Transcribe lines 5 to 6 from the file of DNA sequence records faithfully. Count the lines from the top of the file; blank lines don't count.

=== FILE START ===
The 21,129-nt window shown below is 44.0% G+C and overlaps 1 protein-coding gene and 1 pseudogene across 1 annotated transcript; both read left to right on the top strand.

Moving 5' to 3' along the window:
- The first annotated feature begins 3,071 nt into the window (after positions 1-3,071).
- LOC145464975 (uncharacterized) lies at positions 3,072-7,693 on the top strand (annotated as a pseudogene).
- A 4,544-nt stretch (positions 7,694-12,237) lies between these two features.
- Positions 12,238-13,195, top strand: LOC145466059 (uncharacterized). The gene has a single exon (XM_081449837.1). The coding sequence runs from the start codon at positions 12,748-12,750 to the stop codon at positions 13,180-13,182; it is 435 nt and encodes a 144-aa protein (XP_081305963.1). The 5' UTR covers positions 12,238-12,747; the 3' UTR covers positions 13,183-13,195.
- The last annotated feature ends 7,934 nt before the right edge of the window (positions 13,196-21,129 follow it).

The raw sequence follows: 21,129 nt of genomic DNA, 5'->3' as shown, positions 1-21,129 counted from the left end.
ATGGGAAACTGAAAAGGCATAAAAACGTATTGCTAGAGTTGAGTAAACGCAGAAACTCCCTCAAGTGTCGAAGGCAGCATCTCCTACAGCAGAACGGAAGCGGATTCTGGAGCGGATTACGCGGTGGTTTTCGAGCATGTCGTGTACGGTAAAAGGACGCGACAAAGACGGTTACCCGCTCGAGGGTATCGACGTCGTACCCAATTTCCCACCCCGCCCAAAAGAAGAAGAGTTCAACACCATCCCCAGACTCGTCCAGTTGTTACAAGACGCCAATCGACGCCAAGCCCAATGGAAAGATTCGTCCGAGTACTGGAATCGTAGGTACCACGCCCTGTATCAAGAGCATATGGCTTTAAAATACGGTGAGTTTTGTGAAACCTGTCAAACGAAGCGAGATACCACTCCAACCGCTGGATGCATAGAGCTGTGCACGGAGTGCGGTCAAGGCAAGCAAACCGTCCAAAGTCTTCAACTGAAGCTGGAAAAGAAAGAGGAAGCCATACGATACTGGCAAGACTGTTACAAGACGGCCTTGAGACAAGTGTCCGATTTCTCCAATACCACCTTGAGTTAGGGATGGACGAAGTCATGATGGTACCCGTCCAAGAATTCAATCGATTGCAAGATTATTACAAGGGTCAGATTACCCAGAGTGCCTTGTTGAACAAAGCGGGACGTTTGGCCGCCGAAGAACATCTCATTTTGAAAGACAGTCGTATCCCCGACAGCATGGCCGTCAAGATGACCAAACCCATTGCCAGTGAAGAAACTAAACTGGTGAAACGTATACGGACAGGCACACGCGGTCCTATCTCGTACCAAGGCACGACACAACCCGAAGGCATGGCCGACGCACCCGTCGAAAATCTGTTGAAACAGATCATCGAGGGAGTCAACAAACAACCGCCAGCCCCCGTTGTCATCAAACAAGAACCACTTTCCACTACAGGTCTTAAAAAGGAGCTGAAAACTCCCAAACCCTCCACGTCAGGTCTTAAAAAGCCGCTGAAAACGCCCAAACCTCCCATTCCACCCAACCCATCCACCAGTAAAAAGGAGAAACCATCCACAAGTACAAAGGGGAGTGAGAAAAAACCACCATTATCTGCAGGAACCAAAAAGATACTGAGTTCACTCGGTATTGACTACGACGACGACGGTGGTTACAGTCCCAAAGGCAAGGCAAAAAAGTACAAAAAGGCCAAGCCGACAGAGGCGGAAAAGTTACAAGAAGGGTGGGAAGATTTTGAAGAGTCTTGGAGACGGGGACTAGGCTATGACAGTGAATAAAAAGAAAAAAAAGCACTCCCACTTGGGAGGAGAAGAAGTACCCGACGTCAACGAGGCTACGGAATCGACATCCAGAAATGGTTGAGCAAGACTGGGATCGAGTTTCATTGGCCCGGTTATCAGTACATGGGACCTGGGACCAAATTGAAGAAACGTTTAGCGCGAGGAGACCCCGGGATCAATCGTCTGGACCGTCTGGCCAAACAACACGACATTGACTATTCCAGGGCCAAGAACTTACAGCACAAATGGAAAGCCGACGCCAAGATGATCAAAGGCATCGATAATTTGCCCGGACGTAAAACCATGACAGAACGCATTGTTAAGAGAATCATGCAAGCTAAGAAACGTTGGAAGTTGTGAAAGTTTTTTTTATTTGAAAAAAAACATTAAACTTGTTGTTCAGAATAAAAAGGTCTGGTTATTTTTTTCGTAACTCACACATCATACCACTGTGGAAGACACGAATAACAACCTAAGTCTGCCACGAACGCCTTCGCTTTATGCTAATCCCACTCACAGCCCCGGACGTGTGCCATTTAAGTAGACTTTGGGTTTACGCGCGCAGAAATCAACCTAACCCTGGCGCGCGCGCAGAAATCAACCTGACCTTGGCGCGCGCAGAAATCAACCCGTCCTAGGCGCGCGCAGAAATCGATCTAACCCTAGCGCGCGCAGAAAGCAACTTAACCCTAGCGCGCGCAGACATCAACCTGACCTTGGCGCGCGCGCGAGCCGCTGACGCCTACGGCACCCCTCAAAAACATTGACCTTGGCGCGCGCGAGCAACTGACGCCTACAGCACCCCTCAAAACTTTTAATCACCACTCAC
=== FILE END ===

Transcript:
- A 4,544-nt stretch (positions 7,694-12,237) lies between these two features.
- Positions 12,238-13,195, top strand: LOC145466059 (uncharacterized). The gene has a single exon (XM_081449837.1). The coding sequence runs from the start codon at positions 12,748-12,750 to the stop codon at positions 13,180-13,182; it is 435 nt and encodes a 144-aa protein (XP_081305963.1). The 5' UTR covers positions 12,238-12,747; the 3' UTR covers positions 13,183-13,195.